16. mmscfdcsu

    mmscfdcsu Skating Pairs with Drew

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    I went 1000 miles away to college. I was doing just what you describe above. I had no career goals or ambitions. I was there to party, have a good time and kill time until I grew up. Plus, back then, if you grew up in Shaker Heights, Ohio, it seemed as if you had to go to college. Everyone did.
    I spent most of my time Freshman year drinking, playing cards, playing pinball etc. Still, I graduated after 3 and a half years and went on to graduate school. I have a good career and am a very productive citizen. Some of us are going to end up okay. It is just going to take us a bit longer to get there. :shuffle:
     
  17. Prancer

    Prancer Jawwalking Staff Member

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    I dropped out of high school, then got my diploma and commuted to the local college--and your description pretty much fits me to a tee. I had no idea what I was doing there, came within a hair of academic probation, and blew off a lot of tuition money by withdrawing from classes before I failed them. I had a really good time while I was doing it--and a lot of the people I was having a good time with were just like me. My 30th high school reunion is next weekend.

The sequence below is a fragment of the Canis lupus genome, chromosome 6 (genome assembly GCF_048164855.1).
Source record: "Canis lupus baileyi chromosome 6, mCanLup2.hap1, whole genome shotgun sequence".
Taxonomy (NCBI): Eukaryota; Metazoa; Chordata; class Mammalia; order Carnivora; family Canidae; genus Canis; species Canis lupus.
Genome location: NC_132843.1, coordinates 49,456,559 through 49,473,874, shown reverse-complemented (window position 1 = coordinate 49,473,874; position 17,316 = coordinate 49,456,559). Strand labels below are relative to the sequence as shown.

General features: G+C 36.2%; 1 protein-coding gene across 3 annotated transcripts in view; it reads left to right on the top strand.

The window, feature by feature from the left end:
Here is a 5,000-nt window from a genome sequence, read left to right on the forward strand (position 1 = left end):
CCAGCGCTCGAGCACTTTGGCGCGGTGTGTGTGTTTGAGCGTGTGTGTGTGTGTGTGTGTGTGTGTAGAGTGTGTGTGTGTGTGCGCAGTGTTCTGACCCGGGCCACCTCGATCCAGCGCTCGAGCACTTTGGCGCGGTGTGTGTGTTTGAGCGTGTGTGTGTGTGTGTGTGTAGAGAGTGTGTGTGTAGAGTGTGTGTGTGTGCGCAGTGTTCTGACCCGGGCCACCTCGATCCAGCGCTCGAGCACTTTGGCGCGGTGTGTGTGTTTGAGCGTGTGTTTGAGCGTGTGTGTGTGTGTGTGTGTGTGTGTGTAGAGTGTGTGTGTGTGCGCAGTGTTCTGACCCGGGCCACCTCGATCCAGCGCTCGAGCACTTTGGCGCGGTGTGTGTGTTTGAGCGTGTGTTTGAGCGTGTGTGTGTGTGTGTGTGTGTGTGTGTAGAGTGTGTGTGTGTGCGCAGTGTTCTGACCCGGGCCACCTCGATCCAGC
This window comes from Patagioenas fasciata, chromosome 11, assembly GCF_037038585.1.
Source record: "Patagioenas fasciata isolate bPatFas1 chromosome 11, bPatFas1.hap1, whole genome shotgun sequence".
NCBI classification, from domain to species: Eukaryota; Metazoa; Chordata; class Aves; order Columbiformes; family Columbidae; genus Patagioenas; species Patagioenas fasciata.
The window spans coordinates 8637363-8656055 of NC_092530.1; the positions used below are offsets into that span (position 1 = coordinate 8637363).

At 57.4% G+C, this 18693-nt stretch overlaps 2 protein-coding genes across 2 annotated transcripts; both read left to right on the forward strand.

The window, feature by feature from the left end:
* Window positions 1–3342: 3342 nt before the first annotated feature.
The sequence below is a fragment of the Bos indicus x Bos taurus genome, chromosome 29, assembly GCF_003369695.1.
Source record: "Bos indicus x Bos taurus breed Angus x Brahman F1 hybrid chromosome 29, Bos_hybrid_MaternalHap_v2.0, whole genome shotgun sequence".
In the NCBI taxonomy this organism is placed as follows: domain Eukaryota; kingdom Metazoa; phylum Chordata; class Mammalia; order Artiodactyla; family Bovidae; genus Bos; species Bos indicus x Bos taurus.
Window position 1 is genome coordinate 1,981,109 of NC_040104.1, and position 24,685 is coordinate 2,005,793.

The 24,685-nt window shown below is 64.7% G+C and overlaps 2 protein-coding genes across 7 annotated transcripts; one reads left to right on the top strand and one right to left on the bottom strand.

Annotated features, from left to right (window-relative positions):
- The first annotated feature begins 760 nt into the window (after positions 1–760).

I understand the rudderless boats I get in my classes pretty well, having been there and done that. They worry me only if they don't accept the consequences of their actions; I always knew that if I didn't do the work, I would get a zero and I accepted that as the just outcome of my behavior. The ones who whine at me for the zeroes annoy me and I see them as people who will still be growing up at 30--and I've had some of those in my classes, too. Otherwise, though, I figure that the floaters will eventually find their way. Why not? I did. All of the other floaters I knew back in the day did. It just took us a while.

    The more complex the world becomes, the longer it takes the young to mature. That's not a modern thing; it's always been that way, which is why the age of adulthood has been creeping up over the centuries. I was a workshop not too long ago where we were told that the age of young adulthood now is somewhere around 23-25. That's not all due to parental enablement. Much of it has to do with the rather overwhelming nature of modern Western society.
     
  18. PDilemma

    PDilemma Well-Known Member